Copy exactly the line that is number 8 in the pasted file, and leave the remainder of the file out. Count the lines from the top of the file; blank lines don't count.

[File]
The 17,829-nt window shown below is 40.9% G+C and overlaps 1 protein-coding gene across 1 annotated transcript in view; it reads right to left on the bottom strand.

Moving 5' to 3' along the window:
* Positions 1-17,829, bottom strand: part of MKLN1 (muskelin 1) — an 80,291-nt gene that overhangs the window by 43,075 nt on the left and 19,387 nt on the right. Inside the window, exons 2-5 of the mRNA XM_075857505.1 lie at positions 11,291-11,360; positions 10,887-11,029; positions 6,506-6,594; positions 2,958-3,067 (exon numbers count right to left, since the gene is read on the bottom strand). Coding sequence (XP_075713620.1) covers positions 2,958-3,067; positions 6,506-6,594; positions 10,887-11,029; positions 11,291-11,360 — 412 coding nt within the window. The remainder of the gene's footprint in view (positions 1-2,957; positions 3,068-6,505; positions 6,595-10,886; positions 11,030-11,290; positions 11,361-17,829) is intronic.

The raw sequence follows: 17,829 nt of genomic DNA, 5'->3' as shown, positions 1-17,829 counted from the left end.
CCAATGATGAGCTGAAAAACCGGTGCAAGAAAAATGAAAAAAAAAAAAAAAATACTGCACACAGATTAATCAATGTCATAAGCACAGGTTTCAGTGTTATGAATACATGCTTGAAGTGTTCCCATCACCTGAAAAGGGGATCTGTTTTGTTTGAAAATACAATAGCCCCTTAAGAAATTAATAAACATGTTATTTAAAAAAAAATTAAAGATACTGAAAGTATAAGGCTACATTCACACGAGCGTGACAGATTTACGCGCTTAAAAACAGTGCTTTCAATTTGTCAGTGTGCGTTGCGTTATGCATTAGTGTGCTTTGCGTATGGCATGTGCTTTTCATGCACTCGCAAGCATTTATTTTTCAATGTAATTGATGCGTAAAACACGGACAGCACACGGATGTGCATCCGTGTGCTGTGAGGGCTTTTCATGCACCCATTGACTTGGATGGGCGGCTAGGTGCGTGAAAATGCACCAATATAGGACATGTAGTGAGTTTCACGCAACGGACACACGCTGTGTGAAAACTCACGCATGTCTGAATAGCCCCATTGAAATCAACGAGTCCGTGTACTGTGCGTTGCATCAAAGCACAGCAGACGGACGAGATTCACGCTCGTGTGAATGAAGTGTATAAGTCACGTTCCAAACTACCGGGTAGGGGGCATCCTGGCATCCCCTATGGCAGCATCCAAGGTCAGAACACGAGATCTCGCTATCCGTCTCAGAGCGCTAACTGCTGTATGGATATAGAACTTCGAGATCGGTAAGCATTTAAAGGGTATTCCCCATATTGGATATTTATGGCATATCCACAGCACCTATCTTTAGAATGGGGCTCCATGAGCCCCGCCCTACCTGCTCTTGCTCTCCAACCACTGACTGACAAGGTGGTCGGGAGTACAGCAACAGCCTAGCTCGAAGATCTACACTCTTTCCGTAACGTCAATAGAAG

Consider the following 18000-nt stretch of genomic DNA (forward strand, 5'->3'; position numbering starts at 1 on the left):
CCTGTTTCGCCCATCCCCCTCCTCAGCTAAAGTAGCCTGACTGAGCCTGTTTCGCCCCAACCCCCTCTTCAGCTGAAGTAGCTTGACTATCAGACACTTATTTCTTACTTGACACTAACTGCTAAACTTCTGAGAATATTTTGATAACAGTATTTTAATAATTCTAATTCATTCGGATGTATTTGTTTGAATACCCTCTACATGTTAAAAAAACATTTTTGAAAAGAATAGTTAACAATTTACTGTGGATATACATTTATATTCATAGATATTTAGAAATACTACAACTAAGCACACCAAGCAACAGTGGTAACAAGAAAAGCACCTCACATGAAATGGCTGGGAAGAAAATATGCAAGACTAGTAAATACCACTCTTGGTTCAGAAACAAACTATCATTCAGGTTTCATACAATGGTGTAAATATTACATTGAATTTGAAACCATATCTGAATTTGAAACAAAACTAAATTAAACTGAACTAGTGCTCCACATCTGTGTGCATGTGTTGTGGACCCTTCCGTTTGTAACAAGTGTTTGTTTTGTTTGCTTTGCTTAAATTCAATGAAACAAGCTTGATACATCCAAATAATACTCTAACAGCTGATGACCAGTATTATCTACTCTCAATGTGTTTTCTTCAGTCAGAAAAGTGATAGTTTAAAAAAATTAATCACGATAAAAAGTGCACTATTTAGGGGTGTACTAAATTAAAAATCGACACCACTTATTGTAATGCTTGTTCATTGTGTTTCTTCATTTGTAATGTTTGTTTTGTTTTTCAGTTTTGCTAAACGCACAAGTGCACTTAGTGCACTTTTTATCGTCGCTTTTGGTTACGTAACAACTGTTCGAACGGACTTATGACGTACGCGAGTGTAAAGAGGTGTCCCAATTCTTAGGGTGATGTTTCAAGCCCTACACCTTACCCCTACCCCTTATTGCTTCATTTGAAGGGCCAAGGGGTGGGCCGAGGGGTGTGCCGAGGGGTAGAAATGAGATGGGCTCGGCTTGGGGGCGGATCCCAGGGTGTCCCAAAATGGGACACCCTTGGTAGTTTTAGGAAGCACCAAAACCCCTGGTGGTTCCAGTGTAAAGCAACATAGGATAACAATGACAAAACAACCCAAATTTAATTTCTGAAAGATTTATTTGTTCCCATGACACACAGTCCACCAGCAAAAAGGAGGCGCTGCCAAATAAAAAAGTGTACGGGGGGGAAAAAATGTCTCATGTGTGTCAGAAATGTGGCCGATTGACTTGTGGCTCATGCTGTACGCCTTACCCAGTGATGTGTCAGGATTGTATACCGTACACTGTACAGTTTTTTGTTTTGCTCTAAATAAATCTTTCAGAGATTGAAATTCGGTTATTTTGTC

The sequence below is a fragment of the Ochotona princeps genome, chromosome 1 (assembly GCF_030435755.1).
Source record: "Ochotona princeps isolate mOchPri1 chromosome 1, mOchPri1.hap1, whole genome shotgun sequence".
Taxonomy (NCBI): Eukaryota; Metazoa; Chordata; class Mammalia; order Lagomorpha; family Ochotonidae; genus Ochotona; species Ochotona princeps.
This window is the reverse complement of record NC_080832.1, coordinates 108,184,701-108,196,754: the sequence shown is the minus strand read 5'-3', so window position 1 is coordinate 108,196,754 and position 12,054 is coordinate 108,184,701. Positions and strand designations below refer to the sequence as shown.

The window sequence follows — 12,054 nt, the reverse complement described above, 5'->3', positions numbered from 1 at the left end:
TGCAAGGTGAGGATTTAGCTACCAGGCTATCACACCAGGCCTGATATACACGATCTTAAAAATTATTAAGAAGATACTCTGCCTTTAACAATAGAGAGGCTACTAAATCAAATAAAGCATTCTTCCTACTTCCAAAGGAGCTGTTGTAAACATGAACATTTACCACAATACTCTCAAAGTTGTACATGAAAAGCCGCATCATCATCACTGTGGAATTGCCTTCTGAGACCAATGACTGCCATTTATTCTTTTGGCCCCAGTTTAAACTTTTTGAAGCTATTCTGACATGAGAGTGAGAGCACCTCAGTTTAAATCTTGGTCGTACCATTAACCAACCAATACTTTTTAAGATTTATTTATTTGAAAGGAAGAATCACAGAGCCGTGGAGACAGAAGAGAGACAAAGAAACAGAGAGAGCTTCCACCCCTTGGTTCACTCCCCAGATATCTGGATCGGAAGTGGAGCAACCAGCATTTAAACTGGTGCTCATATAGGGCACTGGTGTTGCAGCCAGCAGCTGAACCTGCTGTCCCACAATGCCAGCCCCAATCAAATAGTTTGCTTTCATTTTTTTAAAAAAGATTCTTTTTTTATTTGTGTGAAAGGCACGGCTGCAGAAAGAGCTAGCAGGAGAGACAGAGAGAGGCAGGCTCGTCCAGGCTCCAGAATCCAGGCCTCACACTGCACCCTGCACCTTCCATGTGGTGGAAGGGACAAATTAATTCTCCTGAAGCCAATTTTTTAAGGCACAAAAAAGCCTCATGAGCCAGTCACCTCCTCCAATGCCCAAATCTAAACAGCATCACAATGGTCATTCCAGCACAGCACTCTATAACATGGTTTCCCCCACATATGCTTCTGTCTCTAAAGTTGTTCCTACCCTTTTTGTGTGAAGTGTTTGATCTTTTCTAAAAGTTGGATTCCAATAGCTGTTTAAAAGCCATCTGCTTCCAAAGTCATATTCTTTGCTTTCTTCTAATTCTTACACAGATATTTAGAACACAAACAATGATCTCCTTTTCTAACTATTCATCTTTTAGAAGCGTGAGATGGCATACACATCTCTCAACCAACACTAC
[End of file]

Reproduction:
The sequence below is a fragment of the Ochotona princeps genome, chromosome 1 (assembly GCF_030435755.1).